Computational Biology and Bioinformatics
Alzheimer's disease (AD) is a neurodegenerative disease known for significant brain atrophy and pathological lesions that are thought to damage synaptic connections between cells. In particular, gamma-aminobutyric acid (GABA) based synapses that inhibit neurons are thought to be disrupted in AD, causing hyper-excited circuitry and cognitive impairment. Currently, AD diagnosis methodologies are unclear until advanced stages, or via post-mortem analysis. The purpose and modeling goal was to create a dynamic causal model (DCM) to serve as a prognostic and diagnostic measure for early state AD. Another goal was to determine a drug that would be most effective in pharmacological intervention to increase GABAergic function and memory performance. The DCM was created in STELLA by isee systems with differential equations describing the state of cell population at a given time. The parameters of firing variance and GABA receptor conductivity (GRC) underwent sensitivity runs, and results of a power spectral density analysis showed that these parameters controlled gamma power in a non-linear fashion. The firing variance should be larger than about 150 to increase gamma power, but the GRC must be specifically four S/m to reach maximum power. This suggests that a drug combination that induces these effects such as Ketamine of GABA agonists could improve memory function by enhancing gamma power. For diagnosis, this DCM can be applied to suspected patients and use the variance and conductivity parameters as biomarkers. Both goals were successful because the gamma spectra, which relate to cognitive performance, were found to be sensitive to the model parameters that can be altered by currently utilized pharmacological interventions.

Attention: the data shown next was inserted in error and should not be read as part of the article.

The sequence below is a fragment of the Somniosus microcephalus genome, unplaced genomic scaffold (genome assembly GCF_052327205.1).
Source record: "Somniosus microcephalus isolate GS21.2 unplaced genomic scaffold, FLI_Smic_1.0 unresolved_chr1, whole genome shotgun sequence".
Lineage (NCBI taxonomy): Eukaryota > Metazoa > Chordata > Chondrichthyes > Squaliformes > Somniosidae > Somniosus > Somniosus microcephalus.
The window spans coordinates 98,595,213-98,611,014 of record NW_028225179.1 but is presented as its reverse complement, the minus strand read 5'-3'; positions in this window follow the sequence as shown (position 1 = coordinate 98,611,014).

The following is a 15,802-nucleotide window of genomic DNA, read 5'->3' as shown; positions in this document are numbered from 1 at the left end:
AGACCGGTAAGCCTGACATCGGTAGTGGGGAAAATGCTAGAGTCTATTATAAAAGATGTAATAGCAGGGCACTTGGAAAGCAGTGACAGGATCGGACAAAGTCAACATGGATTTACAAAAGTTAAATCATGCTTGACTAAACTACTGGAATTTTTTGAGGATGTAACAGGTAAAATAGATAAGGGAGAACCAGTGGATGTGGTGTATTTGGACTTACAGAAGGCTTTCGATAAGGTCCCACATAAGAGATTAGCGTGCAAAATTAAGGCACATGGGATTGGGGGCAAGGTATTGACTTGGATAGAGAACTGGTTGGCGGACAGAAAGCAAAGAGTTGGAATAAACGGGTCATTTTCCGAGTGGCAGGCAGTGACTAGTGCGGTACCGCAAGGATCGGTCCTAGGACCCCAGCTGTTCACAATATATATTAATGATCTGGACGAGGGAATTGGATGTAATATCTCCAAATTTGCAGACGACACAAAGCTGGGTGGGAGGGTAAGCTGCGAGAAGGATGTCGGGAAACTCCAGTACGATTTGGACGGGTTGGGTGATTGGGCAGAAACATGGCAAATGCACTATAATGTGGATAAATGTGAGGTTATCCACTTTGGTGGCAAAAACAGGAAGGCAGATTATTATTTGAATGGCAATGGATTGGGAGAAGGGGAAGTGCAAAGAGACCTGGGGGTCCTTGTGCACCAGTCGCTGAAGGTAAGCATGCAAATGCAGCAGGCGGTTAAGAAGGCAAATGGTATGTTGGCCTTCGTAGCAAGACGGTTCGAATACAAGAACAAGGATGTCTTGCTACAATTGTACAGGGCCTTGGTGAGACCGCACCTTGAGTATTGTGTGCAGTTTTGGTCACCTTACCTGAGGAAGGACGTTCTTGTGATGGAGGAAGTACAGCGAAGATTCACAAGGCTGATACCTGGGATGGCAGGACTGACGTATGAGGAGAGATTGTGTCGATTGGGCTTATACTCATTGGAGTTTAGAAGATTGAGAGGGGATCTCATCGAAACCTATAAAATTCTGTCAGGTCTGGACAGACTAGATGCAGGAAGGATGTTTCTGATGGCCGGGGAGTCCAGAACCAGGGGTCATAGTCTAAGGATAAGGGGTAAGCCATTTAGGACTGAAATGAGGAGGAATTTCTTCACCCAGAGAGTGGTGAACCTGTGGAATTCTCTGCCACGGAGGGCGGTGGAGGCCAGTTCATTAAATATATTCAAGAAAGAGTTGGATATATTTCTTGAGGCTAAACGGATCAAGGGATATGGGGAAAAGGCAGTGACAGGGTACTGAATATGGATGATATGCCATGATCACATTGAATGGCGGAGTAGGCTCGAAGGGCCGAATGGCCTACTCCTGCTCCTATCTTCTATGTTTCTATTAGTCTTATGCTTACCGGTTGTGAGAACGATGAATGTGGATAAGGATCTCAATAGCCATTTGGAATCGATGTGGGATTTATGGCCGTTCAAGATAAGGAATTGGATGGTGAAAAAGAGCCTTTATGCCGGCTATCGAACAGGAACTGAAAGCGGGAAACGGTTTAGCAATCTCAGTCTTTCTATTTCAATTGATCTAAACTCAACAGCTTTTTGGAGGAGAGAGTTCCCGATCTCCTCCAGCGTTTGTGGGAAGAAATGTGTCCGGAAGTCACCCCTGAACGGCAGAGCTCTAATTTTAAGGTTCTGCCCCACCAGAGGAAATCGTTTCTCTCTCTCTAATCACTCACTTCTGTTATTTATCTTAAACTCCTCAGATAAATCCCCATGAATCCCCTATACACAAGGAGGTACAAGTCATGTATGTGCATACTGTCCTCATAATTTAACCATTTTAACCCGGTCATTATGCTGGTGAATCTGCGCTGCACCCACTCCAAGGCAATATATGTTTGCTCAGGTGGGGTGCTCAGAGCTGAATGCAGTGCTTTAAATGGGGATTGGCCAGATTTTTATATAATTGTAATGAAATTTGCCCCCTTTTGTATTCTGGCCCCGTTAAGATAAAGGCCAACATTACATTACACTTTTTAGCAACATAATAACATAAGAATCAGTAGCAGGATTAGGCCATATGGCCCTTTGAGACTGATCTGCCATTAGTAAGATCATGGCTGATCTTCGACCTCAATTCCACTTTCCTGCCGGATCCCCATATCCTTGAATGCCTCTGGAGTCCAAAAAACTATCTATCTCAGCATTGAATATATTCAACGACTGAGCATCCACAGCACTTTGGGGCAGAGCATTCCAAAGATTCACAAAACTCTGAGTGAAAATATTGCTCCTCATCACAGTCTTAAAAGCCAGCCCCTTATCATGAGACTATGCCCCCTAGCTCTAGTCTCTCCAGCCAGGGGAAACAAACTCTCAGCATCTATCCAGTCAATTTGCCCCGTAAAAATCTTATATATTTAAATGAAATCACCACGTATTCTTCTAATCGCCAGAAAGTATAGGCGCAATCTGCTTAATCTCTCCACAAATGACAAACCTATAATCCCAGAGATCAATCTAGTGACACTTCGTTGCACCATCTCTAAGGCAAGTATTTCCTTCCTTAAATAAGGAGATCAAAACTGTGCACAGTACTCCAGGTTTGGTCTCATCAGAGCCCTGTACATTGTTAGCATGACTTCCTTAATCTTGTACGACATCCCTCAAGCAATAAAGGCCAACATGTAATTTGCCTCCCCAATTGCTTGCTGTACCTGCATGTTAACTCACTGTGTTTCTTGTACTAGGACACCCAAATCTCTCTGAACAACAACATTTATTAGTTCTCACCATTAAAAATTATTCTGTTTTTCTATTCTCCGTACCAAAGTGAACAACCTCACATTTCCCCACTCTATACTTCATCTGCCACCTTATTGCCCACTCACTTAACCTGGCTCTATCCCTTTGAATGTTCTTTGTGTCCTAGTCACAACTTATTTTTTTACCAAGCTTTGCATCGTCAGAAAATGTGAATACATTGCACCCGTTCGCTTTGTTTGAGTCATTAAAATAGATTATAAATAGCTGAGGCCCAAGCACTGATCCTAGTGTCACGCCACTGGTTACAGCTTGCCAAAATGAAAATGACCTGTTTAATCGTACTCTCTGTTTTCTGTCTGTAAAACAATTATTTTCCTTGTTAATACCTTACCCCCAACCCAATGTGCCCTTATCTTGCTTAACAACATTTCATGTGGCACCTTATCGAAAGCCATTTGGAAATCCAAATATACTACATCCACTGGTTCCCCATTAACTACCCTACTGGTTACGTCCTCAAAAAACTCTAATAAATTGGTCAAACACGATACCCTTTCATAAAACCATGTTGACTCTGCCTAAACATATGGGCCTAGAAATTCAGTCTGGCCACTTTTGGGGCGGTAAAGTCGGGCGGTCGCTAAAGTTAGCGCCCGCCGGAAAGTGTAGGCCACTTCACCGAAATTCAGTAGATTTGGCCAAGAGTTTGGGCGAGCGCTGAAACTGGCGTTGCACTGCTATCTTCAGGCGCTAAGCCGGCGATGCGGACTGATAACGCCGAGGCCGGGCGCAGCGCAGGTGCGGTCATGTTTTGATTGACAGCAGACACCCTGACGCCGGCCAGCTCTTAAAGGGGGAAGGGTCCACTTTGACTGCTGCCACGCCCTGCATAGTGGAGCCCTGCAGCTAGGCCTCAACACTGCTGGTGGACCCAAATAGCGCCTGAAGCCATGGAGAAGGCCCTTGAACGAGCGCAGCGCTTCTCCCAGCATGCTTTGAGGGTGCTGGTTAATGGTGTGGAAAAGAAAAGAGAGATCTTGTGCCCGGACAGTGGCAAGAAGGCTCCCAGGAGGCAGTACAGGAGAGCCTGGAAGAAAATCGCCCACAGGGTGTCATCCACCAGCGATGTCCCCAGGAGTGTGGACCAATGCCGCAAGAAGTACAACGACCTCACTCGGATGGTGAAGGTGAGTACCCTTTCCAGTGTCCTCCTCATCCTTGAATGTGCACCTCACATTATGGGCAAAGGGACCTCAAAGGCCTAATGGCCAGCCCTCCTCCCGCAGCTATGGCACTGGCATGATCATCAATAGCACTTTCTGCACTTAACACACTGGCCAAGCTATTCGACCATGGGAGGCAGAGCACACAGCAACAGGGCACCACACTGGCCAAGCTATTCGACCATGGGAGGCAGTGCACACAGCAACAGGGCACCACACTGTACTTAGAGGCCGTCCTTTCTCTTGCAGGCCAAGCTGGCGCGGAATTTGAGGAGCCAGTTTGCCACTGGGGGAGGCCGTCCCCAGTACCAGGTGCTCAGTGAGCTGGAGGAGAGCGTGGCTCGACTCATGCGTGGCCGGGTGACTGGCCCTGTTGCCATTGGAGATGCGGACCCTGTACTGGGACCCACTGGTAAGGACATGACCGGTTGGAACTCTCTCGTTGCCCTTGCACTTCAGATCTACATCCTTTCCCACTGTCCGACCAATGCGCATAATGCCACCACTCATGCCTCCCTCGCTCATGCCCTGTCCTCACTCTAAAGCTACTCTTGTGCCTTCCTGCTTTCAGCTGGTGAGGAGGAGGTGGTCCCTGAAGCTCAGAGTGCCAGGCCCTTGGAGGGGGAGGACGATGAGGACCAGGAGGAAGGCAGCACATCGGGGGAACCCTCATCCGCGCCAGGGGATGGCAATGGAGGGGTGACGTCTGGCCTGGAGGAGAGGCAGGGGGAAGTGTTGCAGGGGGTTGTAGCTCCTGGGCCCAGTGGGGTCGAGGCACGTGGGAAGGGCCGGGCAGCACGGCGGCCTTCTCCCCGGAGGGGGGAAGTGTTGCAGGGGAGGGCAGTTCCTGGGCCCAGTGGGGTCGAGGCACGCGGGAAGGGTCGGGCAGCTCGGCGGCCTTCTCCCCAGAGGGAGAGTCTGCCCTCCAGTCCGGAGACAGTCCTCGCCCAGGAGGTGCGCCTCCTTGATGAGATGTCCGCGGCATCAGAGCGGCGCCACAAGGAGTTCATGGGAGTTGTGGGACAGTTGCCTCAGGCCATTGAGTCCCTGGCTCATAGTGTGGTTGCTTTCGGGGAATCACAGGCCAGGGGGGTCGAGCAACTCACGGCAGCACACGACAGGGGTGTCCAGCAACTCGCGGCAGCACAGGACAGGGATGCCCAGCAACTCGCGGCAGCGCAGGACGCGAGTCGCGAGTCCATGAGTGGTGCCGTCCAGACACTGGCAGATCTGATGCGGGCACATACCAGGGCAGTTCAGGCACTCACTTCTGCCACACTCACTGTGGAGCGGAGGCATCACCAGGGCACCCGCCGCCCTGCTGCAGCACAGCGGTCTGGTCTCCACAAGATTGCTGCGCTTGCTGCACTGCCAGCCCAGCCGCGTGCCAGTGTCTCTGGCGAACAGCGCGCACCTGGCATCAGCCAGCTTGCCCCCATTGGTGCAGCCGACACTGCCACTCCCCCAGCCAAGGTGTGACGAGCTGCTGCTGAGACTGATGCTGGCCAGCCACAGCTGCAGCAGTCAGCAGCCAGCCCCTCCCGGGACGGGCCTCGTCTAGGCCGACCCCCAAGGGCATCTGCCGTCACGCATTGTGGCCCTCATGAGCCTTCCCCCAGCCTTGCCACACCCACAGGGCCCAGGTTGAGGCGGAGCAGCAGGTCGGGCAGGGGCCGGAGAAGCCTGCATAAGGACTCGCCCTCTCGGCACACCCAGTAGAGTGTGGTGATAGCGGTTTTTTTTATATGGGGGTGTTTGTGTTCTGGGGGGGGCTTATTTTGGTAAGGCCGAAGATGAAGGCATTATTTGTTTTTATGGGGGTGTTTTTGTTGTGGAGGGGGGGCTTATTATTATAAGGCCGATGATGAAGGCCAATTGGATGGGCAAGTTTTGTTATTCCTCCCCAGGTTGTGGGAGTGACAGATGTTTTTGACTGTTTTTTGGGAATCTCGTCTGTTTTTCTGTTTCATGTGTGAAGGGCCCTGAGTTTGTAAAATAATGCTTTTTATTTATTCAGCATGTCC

Fourth Award of $500